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PHL 323
 
MODERN PHILOSOPHY:
Descartes to Kant

Galileo's Telescope, 1609
Instructor: Dr. Bob Zunjic



Office Hours: Fr, 9:00-10:00am and
by Appointment (Chafee, Room 185)

Phone: 874-5499
E-mail: szunjic@uri.edu


Course Description:

In this course we shall focus on two paramount and seemingly disparate characteristics of modern philosophy: its relentless search for solid Foundations and its resolute turn toward Subjectivity. While the Renaissance, the Reformation, the discovery of the New World, the rise of Science and Capitalism, represent the external (socio-historical) determinants of Modernity, its major internal driving forces have been undoubtedly the unleashed human Subjectivity (freedom, creativity, innovation, autonomy, self-reflection) and the new spirit of Foundationalism (laying down firm and stable grounds of all human knowledge and practical endeavor).

Both of these trends coalesce in the pivotal point of the knowing and acting subject. The "I" (the Ego), the most compressed formula for human Subjectivity in general, becomes both the center and an all pervasive philosophical theme of modern thought. It integrates as different contents as the ancient concept of soul, the medieval spirit, the Cartesian consciousness or the mind and the "transcendental apperception" of Kant. Descartes grasps the principle of subjectivity as an abstract thinking thing, while Kant conceives it as a self-relating subject that attains absolute self-consciousness. For both, the contents of our mind are the products of an active subjectivity which is the fountain of all knowledge. By examining its operations and achievements they respond to the skepticism of their predecessors (Descartes to Montaigne's, Kant to Hume's).

The modern quest for the new reliable foundations manifests itself in the form of an old ontological striving - to find the first and universal principles that ground and define everything else in the totality of the world. However, instead of searching for the first principles of being(s), modern philosophers are looking for the first principles of human knowledge.
This epistemological turn away from the ancient realist ontology of nature was performed in a ground breaking manner by Rene Descartes in his Meditations on First Philosophy (1641). A more decisive and elaborate transformation of ancient Metaphysics (i.e., First Philosophy) into a science of a priori principles of human knowledge was subsequently carried out by Immanuel Kant in his Critique of Pure Reason (1781).

The Kantian emphasis on the necessity of new foundations was largely determined by the Cartesian project and needs to be placed into the same overall context of modern thinking. While Descartes introspectively reconstructs the contents of his consciousness Kant transcendentally reconstructs the a priori workings of the cognizing subject. Despite all the differences in their respective positions, subjectivity in Kant's philosophy remains the main source of self-reflection and of a priori legislation. Kant replaces the Cartesian quest for absolute certainty with a concern for the a priori forms of intuition and understanding, but subjectivity is no less their origin for him than it was the source of certainty for Descartes. Both Descartes and Kant view mathematics as the model of knowledge. Accordingly, Descartes conceives mathesis universalis as the unified science of the entire world, whereas Kant takes the supposed synthetic a priori judgments of mathematics as the pattern for the reformed (scientific) metaphysics.

A transformation of the old ontological paradigm into a new Subject-centered (though not necessarily subjectivist) perspective lies at the core both of the Cartesian Epistemological and the Kantian Transcendental Turn. The evolution from the former toward the latter has been appropriately described as the development from the Classical Age of Reason toward the reflective albeit deeply scientific Age of Enlightenment (Foucault). This characterization is not misguided provided one does not lose out of sight the common denominator in the whole process, which is the idea of Subjectivity as the foundation of all spheres of human pursuit. The Subject supplies not only the original point of departure and the only directly accessible subject-matter of the mind, but it ultimately secures the objectivity of possible objects as well. Although subjective by their origin, the a priori principles of knowledge acquire objective validity by becoming the conditions of possibility for any objectivity. Thus the true source of every objective foundation eventually turns out to be the subjectivity of the Subject itself.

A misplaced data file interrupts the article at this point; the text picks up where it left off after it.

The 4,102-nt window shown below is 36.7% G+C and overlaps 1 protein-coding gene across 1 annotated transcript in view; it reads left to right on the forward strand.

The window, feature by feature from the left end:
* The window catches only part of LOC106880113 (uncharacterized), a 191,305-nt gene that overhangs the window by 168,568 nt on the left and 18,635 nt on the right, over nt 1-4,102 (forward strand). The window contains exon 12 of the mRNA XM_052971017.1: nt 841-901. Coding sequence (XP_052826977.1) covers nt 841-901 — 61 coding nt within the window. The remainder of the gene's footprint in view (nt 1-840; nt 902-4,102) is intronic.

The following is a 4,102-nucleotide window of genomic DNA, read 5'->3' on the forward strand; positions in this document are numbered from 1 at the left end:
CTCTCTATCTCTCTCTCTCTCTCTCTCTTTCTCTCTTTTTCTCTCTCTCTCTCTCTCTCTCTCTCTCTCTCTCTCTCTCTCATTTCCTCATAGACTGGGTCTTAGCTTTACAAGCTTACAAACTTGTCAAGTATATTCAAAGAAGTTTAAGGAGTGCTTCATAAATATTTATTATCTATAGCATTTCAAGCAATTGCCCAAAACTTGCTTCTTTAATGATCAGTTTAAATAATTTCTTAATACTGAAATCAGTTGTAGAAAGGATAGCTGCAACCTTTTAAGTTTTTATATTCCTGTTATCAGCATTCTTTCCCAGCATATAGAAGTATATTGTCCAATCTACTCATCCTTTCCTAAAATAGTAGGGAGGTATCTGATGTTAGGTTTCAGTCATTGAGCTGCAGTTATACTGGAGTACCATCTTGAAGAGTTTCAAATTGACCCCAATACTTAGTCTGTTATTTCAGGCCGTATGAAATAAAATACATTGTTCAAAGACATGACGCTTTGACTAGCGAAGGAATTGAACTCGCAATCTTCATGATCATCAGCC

In spanning the extent of Modern Philosophy along the lines drawn by these two major philosophical projects we do not want to overlook significant differences and changes that separate them. While Descartes describes the contents of our consciousness in terms of mental events and entities, Kant is very anxious to avoid any substantification of our Subjectivity. He clearly prefers to speak about judgments, propositions and human representations rather than about "thinking things" or mental events occurring in our mind. With Kant, theory of knowledge definitely ceases to search for the most certain representations and turns its attention instead toward the rules which a priori determine how we acquire any possible experience. This means that Kant does not any longer conceive knowledge upon the old model of reliable perceptions although he still remains caught in the language of accurate representations. Nonetheless, instead of dealing with "objects in themselves” - which by definition have to stay beyond our reach - he sets forth to examine the conditions of their possibility as they are given in our experience.

We shall try to explicate this systemic circle of Modern Philosophy by traversing the historical path which connects Cartesian approach with the position of Criticism. In view of this continuity we shall discuss the development of the modern foundational idea and its subject-oriented thrust by tracing the historical threads leading from the Meditations (1641) of Descartes to the Prolegomena (1783) of Kant. Our focus on these two texts is not meant as a value judgment of other works by the two giants of Modern thought - it is simply based on the fact that they represent relatively comprehensive and certainly more readable expositions of Descartes' and Kant's critical philosophy respectively than any other books they have penned.